The disputed South China Sea is a simmering pot of potential conflict that could have major consequences for the West, warns the author of a new book.

In his new book "Asia's Cauldron: The South China Sea and the End of a Stable Pacific," (Random House) geopolitical analyst and author Robert Kaplan deconstructs the volatile situation that has been bubbling in that region of the world.

He argues that the geopolitical tug-of-war taking place in the disputed South China Sea -- a resource-rich area that touches a number of maritime boundaries -- has so far largely been ignored.

"The pot may be brewing in Europe and the Middle East, but that doesn't mean Asia is any more stable," Kaplan told CTV's Canada AM on Tuesday. "We've been taking Asia's stability for granted for too long," he said.

The South China Sea dispute involves six countries: Brunei, China, Malaysia, the Philippines, Taiwan and Vietnam. Each country has laid claim to the entire sea or parts of it. Also at stake is the East China Sea. In November 2013, the Chinese government declared an air defence zone over a large swath of the area. The zone, which has been sharply criticized by Washington, includes disputed remote islands controlled by Japan.

These turbulent areas may become a flashpoint for a series of conflicts that may draw in the United States and may destabilize international financial markets, argued Kaplan.

"Asia's been in the midst of one of the world's greatest arms races," he said.

Of particular concern is China, notes Kaplan, which has been beefing up its military spending over the years. In March, the Chinese government announced it plans to hike its defence budget by 12.2 per cent. According to Xinhua, the country's state news agency, that increase represents the highest growth rate since 2011.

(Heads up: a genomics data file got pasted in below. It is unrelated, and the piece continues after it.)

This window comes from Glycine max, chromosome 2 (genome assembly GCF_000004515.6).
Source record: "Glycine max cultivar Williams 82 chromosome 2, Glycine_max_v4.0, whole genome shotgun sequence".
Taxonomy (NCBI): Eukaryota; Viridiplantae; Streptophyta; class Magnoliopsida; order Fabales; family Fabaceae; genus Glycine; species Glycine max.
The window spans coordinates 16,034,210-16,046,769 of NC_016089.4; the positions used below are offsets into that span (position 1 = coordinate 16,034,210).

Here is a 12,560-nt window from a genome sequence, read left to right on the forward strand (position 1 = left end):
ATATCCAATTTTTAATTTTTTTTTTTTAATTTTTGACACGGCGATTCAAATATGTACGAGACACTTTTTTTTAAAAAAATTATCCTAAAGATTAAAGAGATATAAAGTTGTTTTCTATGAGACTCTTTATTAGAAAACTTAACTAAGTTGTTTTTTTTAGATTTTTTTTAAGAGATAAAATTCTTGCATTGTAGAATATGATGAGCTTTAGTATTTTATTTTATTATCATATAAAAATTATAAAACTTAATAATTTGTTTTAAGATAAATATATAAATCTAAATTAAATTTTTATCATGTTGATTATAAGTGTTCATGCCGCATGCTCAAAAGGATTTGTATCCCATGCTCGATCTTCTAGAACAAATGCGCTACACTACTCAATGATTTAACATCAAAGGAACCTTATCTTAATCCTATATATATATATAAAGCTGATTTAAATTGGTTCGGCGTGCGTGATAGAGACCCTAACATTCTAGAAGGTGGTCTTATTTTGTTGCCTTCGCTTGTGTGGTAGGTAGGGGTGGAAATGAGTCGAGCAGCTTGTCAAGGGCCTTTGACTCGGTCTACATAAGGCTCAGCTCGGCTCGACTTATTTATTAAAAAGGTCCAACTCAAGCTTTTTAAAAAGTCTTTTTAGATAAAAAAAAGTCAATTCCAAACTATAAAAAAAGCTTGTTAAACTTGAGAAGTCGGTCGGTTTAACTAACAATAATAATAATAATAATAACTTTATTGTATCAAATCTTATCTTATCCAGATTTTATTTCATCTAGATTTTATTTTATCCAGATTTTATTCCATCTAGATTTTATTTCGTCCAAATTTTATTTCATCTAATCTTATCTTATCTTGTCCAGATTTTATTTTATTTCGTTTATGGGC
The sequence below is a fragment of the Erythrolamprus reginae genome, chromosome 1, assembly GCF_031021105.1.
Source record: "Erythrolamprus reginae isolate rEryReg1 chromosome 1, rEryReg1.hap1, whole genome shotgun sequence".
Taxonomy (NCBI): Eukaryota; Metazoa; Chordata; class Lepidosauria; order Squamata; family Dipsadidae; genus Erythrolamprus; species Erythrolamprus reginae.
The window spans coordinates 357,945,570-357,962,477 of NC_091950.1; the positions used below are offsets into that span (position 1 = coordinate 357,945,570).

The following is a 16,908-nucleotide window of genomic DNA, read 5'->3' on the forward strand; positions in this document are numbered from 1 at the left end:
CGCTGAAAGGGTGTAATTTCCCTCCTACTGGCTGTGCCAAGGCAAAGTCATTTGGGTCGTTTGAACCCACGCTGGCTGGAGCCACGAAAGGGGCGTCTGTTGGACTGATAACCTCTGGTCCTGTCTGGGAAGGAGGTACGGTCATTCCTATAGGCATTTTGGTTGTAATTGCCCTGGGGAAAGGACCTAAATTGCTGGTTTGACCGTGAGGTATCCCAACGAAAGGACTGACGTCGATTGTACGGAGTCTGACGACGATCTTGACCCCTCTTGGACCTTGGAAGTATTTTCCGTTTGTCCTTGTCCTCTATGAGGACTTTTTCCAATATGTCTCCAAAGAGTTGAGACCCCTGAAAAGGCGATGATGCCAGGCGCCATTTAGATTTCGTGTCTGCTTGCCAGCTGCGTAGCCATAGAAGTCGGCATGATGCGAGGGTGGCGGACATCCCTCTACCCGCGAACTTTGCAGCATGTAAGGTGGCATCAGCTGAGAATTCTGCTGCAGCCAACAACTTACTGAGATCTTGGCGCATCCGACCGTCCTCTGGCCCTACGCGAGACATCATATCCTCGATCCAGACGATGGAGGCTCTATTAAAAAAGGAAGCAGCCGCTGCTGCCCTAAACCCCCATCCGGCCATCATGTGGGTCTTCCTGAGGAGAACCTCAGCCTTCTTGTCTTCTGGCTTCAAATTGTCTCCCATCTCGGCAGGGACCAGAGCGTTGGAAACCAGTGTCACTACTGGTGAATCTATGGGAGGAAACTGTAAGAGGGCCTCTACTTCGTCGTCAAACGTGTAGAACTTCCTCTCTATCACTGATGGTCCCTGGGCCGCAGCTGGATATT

In a hypothetical situation where China has the world’s largest navy and the U.S.’s military prowess has diminished, Kaplan said “the chances of a war between China and Japan would go up measurably." The possible war would then roil international financial markets, and China would be in a position to jeopardize the sovereignty of its surrounding countries, including Vietnam, the Philippines and Malaysia.

On Tuesday, the spectre of a military conflict that would potentially involve the U.S. over the disputed South and East China seas became more apparent. U.S. Defence Secretary Chuck Hagel told his Chinese counterparts that the country has no right to unilaterally establish its air defence zone.

"Every nation has a right to establish an air defence zone, but not a right to do it unilaterally with no collaboration, no consultation," he said.

He added the U.S. will protect Japan, the Philippines and other allies involved in the dispute with China.

According to the Center for Strategic and International Studies, the UN Convention on the Law of the Sea does not outline how to resolve sovereignty disputes over territory.

"The good faith and willingness to make concessions that would be needed to negotiate the claims to the feature do not exist," CSIS said in a July 2013 report on the disputed areas.

Kaplan has written over a dozen books and is a non-resident senior fellow at the Center for a New American Security in Washington, D.C.

With files from the Associated Press.